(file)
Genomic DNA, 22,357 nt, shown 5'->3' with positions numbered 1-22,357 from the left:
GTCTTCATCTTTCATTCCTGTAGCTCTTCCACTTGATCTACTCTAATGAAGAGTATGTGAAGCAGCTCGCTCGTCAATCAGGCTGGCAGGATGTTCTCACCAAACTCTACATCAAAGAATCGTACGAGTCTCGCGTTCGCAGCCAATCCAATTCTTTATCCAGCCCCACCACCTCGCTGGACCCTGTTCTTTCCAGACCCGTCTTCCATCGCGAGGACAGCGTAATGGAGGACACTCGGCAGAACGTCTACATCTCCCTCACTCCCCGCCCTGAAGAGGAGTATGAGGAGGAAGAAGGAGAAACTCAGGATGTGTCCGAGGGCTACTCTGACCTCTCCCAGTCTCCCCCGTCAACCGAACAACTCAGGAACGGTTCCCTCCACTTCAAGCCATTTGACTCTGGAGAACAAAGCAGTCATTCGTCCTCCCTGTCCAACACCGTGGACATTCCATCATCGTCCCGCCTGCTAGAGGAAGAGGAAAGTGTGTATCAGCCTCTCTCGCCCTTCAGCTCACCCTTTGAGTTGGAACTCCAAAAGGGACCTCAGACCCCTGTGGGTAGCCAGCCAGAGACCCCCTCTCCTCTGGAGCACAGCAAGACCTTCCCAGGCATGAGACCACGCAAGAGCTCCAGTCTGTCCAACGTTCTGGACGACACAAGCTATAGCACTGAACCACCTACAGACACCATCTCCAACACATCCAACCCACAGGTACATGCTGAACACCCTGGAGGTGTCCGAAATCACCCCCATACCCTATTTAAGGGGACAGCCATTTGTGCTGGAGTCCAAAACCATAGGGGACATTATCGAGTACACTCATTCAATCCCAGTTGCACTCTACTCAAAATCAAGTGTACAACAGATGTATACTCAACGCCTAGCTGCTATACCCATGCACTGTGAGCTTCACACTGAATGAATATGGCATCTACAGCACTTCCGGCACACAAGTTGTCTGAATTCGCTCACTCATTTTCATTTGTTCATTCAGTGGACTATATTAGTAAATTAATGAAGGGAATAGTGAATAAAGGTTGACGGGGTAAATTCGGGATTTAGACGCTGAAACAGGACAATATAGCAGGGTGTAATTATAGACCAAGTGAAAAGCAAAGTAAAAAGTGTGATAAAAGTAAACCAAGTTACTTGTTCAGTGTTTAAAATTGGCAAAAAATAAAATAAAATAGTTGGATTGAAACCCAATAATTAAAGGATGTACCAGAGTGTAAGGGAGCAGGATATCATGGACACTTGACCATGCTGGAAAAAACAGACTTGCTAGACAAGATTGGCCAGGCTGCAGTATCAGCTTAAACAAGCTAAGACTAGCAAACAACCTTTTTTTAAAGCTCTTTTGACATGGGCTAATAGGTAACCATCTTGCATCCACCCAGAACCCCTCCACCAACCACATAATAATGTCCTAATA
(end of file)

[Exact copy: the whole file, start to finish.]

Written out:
Genomic DNA, 22,357 nt, shown 5'->3' with positions numbered 1-22,357 from the left:
GTCTTCATCTTTCATTCCTGTAGCTCTTCCACTTGATCTACTCTAATGAAGAGTATGTGAAGCAGCTCGCTCGTCAATCAGGCTGGCAGGATGTTCTCACCAAACTCTACATCAAAGAATCGTACGAGTCTCGCGTTCGCAGCCAATCCAATTCTTTATCCAGCCCCACCACCTCGCTGGACCCTGTTCTTTCCAGACCCGTCTTCCATCGCGAGGACAGCGTAATGGAGGACACTCGGCAGAACGTCTACATCTCCCTCACTCCCCGCCCTGAAGAGGAGTATGAGGAGGAAGAAGGAGAAACTCAGGATGTGTCCGAGGGCTACTCTGACCTCTCCCAGTCTCCCCCGTCAACCGAACAACTCAGGAACGGTTCCCTCCACTTCAAGCCATTTGACTCTGGAGAACAAAGCAGTCATTCGTCCTCCCTGTCCAACACCGTGGACATTCCATCATCGTCCCGCCTGCTAGAGGAAGAGGAAAGTGTGTATCAGCCTCTCTCGCCCTTCAGCTCACCCTTTGAGTTGGAACTCCAAAAGGGACCTCAGACCCCTGTGGGTAGCCAGCCAGAGACCCCCTCTCCTCTGGAGCACAGCAAGACCTTCCCAGGCATGAGACCACGCAAGAGCTCCAGTCTGTCCAACGTTCTGGACGACACAAGCTATAGCACTGAACCACCTACAGACACCATCTCCAACACATCCAACCCACAGGTACATGCTGAACACCCTGGAGGTGTCCGAAATCACCCCCATACCCTATTTAAGGGGACAGCCATTTGTGCTGGAGTCCAAAACCATAGGGGACATTATCGAGTACACTCATTCAATCCCAGTTGCACTCTACTCAAAATCAAGTGTACAACAGATGTATACTCAACGCCTAGCTGCTATACCCATGCACTGTGAGCTTCACACTGAATGAATATGGCATCTACAGCACTTCCGGCACACAAGTTGTCTGAATTCGCTCACTCATTTTCATTTGTTCATTCAGTGGACTATATTAGTAAATTAATGAAGGGAATAGTGAATAAAGGTTGACGGGGTAAATTCGGGATTTAGACGCTGAAACAGGACAATATAGCAGGGTGTAATTATAGACCAAGTGAAAAGCAAAGTAAAAAGTGTGATAAAAGTAAACCAAGTTACTTGTTCAGTGTTTAAAATTGGCAAAAAATAAAATAAAATAGTTGGATTGAAACCCAATAATTAAAGGATGTACCAGAGTGTAAGGGAGCAGGATATCATGGACACTTGACCATGCTGGAAAAAACAGACTTGCTAGACAAGATTGGCCAGGCTGCAGTATCAGCTTAAACAAGCTAAGACTAGCAAACAACCTTTTTTTAAAGCTCTTTTGACATGGGCTAATAGGTAACCATCTTGCATCCACCCAGAACCCCTCCACCAACCACATAATAATGTCCTAATA